OEM Auto Parts pricing strategy is complicated. And until recently, OE list prices set foundation that defined the purchase price for every customer type. In the past, this put automakers and dealers at a disadvantage when selling against aftermarket customer pricing.
Limitations of List Pricing Strategy
List pricing strategy is the traditional starting point dealers use to set pricing for each of their business channels. So, OE list prices are the base to which dealers apply cost plus pricing or discounted list pricing. List based pricing is easy for Parts Departments to manage but lacks the ability to present the right price to the customer at the right time.
Also, OE sets the premium price point in the industry. And since OE list price is published, the aftermarket uses it set their (lower) target pricing. And since OE list price also sets dealer cost, dealers don’t have enough margin to compete with aftermarket wholesale distributors.
Automaker Pricing Challenges
Using OE list pricing limits the ability for automakers to affect sales. And dealer door labor rates are expensive, so reducing part prices alone don’t make dealer service competitive.
Also, discounted list pricing makes it difficult for dealers to capture the wholesale mechanical business. And dealers’ poor delivery and response time makes it difficult to capture the additional business. The result – dealer margin increases transfer profit from automakers to dealers without enough sales lift to justify the additional discounts.
Not Enough Margin for Wholesale
Shops get a larger gross when buying wholesale parts from the aftermarket than from dealers. And current OE pricing structures don’t allow dealers to increase shop margins and remain profitable.
The obvious solution seems to be for automakers to provide dealers with a larger margin. And for the dealers to use that margin to increase wholesale sales. Unfortunately, this doesn’t typically work out this way. Instead, dealers make a lot more parts margin in the service department and only see a small increase in wholesale sales.
Complicated Supply Chains
Automakers are disadvantaged by an expensive supply chain. The aftermarket has removed the independent jobber from their distribution channel while automakers still have independent dealers in the supply chain.
The aftermarket can use their short and integrated supply chain to implement target pricing strategy with minimal channel conflict. On the other hand, automaker pricing strategy depends on the dealer cooperation which can have mixed results.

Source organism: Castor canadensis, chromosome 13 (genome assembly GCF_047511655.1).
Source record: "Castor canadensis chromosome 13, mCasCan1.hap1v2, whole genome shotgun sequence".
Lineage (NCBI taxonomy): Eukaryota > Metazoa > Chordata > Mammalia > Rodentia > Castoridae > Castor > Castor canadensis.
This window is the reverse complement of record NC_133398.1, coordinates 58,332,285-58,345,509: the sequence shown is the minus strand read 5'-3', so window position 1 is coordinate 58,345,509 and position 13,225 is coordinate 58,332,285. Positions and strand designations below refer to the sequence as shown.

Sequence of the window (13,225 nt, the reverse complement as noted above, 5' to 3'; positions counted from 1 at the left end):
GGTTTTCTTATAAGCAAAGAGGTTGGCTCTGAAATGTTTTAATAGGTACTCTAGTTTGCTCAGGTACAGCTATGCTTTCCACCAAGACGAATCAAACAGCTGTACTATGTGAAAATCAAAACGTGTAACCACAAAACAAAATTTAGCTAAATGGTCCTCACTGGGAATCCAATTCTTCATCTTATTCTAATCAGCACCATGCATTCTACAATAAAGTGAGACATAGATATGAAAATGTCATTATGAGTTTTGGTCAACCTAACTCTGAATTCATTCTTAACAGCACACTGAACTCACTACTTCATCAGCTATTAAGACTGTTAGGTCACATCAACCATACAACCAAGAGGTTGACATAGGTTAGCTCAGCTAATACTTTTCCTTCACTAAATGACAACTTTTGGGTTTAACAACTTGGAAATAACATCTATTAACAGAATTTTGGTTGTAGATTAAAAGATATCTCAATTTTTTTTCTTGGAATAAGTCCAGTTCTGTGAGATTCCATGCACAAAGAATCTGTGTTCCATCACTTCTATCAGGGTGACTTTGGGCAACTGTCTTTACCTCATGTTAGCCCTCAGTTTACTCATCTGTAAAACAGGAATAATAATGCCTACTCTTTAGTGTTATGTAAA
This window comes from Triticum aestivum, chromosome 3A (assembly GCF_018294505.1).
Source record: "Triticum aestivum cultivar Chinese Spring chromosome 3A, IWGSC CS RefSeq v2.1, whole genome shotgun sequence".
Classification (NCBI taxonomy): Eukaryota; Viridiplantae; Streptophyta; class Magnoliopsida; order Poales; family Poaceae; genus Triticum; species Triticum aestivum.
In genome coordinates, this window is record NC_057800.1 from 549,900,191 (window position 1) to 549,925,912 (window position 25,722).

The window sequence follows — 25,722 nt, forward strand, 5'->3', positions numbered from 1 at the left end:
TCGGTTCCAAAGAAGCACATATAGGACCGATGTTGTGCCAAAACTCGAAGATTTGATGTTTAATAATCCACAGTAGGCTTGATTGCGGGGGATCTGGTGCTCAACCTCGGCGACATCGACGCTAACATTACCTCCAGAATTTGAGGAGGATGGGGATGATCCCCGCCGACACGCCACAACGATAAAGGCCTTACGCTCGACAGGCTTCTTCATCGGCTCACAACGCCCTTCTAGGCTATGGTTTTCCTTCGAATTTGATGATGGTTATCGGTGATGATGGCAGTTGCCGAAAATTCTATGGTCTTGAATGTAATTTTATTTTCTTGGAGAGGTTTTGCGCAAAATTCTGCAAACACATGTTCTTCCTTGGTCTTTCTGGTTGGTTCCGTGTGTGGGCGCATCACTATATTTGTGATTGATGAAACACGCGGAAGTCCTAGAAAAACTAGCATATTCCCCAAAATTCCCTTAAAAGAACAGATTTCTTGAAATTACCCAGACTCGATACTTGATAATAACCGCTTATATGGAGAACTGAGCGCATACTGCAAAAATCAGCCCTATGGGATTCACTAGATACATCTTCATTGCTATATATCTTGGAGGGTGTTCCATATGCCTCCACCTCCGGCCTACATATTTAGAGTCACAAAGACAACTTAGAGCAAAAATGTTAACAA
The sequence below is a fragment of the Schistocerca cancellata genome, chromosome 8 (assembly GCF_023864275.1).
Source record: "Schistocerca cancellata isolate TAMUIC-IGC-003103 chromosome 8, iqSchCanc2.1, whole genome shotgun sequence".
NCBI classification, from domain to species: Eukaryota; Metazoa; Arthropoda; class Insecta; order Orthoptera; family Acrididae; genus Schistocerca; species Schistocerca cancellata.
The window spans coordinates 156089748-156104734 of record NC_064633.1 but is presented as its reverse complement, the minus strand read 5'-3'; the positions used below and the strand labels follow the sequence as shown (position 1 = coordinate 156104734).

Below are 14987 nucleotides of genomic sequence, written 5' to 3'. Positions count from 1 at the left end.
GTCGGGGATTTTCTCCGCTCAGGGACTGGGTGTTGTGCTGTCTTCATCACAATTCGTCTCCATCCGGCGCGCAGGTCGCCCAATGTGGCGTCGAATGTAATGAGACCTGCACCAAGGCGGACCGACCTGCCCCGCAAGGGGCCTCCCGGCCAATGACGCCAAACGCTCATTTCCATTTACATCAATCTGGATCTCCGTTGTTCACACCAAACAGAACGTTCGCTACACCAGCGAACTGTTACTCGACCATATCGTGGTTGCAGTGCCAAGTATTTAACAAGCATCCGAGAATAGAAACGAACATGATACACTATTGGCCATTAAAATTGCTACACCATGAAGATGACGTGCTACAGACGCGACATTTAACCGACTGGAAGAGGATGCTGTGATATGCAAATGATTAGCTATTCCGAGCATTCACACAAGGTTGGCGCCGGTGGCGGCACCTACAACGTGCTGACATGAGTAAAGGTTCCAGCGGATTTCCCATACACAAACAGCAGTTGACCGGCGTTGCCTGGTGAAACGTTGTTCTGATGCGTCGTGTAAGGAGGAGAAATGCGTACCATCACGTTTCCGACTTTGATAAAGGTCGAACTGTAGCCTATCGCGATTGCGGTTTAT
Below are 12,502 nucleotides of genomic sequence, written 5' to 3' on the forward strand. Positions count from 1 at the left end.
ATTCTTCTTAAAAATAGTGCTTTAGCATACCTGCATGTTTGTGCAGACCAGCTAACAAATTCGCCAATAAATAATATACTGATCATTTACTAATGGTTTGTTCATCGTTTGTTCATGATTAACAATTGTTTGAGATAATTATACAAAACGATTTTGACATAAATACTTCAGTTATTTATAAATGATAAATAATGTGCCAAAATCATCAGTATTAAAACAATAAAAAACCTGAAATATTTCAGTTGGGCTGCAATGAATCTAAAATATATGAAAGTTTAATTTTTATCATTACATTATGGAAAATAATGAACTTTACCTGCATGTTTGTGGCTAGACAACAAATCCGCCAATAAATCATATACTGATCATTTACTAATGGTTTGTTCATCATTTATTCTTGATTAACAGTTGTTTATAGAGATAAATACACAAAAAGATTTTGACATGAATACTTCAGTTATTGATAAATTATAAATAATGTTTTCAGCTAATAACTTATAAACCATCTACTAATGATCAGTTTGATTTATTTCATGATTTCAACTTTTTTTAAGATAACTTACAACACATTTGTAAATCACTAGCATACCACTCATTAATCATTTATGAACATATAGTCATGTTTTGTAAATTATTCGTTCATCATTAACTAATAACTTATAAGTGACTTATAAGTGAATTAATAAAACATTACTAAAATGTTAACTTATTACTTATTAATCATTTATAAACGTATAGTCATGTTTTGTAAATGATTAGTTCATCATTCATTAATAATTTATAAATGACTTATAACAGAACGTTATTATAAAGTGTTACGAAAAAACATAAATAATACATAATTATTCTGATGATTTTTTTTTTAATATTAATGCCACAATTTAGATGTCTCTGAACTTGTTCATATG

Also, because aftermarket channels are shorter, they add less cost and more value than automaker supply chains. This allows aftermarket distributors to sell parts at a lower price and a more consistent service level than dealers.
Technology Offers New Opportunity
The advent of SaaS based sales platforms gives automakers the ability to compete 1:1. This changes the game by helping automakers to cater to each customer base on equal footing with the aftermarket. And because technology is fast and flexible, automakers have the opportunity to create channel-based pricing strategies.
Modern systems allow automakers to apply instant pricing for highly targeted dynamic pricing strategies. This allows the automakers to increase sales and profits by price skimming when possible and lower pricing when needed.
Targeted OE Pricing Strategies
One price doesn’t fit everyone, and static pricing models don’t deliver results for all customers. List pricing is very effective at balancing profit and revenues for the Parts Counter, Service Drive and Collision Parts marketplace.
Unfortunately, list-pricing based strategies fail to capture the largest growing markets – Mechanical Wholesale and DIY eCommerce. 3NG Pricing Strategy consultancy helps automakers maximize fixed operations sales and profits by helping develop highly targeted pricing strategies.
List pricing is for walk-in customers. OE list is the industry high price level. This allows dealers and automakers to maximize revenue and profits during the early stages of the vehicle lifecycle. And list pricing should remain the benchmark for OE customers as it allows automakers and dealers to maximize sales and profits.
Let’s face it, dealerships don’t have the same parts retail presence as the aftemarket. Dealer locations are inconvenient for parts buyers while aftermarket jobbers are seemingly on every corner. So, DIY eCommerce presents a huge opportunity for the OE Supply chain to reach beyond the Parts Department to increase DIY sales.
Selling parts over the internet is very competitive and selling on the web with list-based pricing isn’t effective. Instead, DIY eCommerce is a perfect venue to implement dynamic pricing using historical transaction data. If used properly, dealers and automakers can establish economy pricing over the internet without damaging dealer walk-in margins.
Wholesale auto parts represents the greatest opportunity for fixed ops growth. With less than 5% of a $138B marketplace, wholesale mechanical represents the largest opportunity for dealer growth. Unfortunately, the OE supply chain limits the effectiveness of traditional pricing actions.
Instead, dynamic pricing models implemented in electronic ordering systems can use historical sales data to create customer specific pricing. And since this pricing is set by customer type, automakers can use rebates and dynamic pricing models to inspire every customer to buy now.
Pricing Strategy Examples
3NG Consulting has a multi-channel approach for automakers. Our pricing consultancy services help automakers use modern tools to maximize sales and profits. Our program uses economy pricing when necessary for sales capture and higher pricing, when possible, to maximize revenue.
The table below shows our targeted approach by sales channel. And since our approach our solution can be used in the United States or anywhere across the global supply chain.